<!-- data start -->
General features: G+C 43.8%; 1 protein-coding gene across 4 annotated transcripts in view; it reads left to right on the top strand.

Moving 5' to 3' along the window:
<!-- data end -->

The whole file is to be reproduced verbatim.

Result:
General features: G+C 43.8%; 1 protein-coding gene across 4 annotated transcripts in view; it reads left to right on the top strand.

Moving 5' to 3' along the window: